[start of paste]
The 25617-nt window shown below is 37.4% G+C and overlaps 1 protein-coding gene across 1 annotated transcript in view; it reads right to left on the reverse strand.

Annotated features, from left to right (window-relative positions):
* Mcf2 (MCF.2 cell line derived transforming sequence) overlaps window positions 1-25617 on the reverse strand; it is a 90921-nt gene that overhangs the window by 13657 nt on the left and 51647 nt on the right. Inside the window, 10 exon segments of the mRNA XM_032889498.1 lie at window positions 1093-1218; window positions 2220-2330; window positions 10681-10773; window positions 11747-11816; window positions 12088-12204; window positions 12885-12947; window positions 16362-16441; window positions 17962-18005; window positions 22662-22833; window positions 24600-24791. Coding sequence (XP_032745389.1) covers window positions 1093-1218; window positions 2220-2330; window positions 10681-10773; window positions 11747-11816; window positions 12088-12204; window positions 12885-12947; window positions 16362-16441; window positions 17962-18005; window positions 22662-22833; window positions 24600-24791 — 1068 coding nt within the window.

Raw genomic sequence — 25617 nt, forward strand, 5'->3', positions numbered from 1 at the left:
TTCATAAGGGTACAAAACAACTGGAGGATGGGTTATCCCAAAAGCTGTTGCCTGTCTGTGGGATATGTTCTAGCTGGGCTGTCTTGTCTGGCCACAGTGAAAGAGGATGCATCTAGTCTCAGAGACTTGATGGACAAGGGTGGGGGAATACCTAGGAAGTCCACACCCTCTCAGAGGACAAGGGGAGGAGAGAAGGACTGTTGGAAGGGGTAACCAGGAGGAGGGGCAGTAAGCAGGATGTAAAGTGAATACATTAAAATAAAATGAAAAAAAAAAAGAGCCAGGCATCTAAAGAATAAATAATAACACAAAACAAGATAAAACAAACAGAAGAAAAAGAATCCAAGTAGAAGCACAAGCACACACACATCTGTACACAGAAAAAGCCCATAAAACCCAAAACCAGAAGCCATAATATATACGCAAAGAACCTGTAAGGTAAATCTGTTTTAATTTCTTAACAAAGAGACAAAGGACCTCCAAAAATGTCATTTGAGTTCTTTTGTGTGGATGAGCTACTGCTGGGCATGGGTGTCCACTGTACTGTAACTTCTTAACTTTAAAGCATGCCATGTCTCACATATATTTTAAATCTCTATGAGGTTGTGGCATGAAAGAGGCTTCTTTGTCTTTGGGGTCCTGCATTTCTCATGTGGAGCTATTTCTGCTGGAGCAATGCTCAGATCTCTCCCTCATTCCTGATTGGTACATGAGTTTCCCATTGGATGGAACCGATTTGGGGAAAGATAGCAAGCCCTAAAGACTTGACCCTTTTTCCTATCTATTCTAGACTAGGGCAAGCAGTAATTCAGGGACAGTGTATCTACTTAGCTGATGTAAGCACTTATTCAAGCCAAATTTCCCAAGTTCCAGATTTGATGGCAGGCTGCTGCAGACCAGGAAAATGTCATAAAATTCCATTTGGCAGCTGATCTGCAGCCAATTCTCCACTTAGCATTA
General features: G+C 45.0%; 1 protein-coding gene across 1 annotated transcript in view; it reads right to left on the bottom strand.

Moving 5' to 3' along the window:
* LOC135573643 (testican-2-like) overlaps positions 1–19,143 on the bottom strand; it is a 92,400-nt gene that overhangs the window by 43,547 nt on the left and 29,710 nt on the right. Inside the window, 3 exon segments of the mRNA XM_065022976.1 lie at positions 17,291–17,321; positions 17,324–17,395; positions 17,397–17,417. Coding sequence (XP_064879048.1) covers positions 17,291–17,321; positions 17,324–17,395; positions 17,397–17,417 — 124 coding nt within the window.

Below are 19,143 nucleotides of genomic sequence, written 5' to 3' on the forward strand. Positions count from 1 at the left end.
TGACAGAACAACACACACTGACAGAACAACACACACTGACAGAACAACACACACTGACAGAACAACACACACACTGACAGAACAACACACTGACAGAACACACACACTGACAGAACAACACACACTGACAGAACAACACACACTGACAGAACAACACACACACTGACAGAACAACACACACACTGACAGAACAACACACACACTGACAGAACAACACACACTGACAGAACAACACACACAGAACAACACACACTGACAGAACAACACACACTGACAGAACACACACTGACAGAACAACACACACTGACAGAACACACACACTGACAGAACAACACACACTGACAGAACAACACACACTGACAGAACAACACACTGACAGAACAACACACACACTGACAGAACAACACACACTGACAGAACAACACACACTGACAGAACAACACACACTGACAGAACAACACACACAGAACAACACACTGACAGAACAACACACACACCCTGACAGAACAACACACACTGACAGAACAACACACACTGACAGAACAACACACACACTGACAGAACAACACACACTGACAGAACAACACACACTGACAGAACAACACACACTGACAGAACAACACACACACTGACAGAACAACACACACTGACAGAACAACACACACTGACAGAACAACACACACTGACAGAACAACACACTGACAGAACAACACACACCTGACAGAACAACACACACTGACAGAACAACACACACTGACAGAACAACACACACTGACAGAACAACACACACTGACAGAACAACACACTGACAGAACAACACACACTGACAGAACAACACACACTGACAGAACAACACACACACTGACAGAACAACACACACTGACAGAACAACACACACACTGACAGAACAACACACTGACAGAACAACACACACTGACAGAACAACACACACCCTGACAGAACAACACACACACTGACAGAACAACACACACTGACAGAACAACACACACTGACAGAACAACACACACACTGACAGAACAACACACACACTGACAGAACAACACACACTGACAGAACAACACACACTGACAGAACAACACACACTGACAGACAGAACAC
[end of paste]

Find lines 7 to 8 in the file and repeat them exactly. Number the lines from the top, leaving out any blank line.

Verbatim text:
Moving 5' to 3' along the window:
* LOC135573643 (testican-2-like) overlaps positions 1–19,143 on the bottom strand; it is a 92,400-nt gene that overhangs the window by 43,547 nt on the left and 29,710 nt on the right. Inside the window, 3 exon segments of the mRNA XM_065022976.1 lie at positions 17,291–17,321; positions 17,324–17,395; positions 17,397–17,417. Coding sequence (XP_064879048.1) covers positions 17,291–17,321; positions 17,324–17,395; positions 17,397–17,417 — 124 coding nt within the window.